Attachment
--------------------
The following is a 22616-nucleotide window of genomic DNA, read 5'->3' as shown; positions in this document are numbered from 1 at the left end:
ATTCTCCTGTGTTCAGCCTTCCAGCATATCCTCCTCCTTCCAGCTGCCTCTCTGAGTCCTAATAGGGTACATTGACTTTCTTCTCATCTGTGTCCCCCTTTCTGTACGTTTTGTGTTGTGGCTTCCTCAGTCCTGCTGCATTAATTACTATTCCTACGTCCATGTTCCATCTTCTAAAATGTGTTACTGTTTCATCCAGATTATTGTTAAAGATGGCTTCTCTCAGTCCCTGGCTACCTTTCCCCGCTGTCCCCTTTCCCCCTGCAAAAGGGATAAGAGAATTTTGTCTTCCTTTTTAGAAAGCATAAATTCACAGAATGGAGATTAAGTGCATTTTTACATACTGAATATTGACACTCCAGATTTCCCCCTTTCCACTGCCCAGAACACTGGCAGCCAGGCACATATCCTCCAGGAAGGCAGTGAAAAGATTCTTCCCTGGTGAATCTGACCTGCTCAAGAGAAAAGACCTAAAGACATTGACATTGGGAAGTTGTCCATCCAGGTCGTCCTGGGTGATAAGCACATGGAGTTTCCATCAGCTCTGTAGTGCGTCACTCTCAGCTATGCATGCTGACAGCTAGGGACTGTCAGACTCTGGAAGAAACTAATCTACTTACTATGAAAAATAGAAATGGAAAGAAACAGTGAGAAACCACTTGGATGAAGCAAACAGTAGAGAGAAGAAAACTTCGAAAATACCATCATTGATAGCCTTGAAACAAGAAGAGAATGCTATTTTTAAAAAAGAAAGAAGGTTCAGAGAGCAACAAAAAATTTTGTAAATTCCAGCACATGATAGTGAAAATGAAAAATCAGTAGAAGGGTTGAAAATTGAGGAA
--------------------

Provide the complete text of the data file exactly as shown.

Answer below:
The following is a 22616-nucleotide window of genomic DNA, read 5'->3' as shown; positions in this document are numbered from 1 at the left end:
ATTCTCCTGTGTTCAGCCTTCCAGCATATCCTCCTCCTTCCAGCTGCCTCTCTGAGTCCTAATAGGGTACATTGACTTTCTTCTCATCTGTGTCCCCCTTTCTGTACGTTTTGTGTTGTGGCTTCCTCAGTCCTGCTGCATTAATTACTATTCCTACGTCCATGTTCCATCTTCTAAAATGTGTTACTGTTTCATCCAGATTATTGTTAAAGATGGCTTCTCTCAGTCCCTGGCTACCTTTCCCCGCTGTCCCCTTTCCCCCTGCAAAAGGGATAAGAGAATTTTGTCTTCCTTTTTAGAAAGCATAAATTCACAGAATGGAGATTAAGTGCATTTTTACATACTGAATATTGACACTCCAGATTTCCCCCTTTCCACTGCCCAGAACACTGGCAGCCAGGCACATATCCTCCAGGAAGGCAGTGAAAAGATTCTTCCCTGGTGAATCTGACCTGCTCAAGAGAAAAGACCTAAAGACATTGACATTGGGAAGTTGTCCATCCAGGTCGTCCTGGGTGATAAGCACATGGAGTTTCCATCAGCTCTGTAGTGCGTCACTCTCAGCTATGCATGCTGACAGCTAGGGACTGTCAGACTCTGGAAGAAACTAATCTACTTACTATGAAAAATAGAAATGGAAAGAAACAGTGAGAAACCACTTGGATGAAGCAAACAGTAGAGAGAAGAAAACTTCGAAAATACCATCATTGATAGCCTTGAAACAAGAAGAGAATGCTATTTTTAAAAAAGAAAGAAGGTTCAGAGAGCAACAAAAAATTTTGTAAATTCCAGCACATGATAGTGAAAATGAAAAATCAGTAGAAGGGTTGAAAATTGAGGAA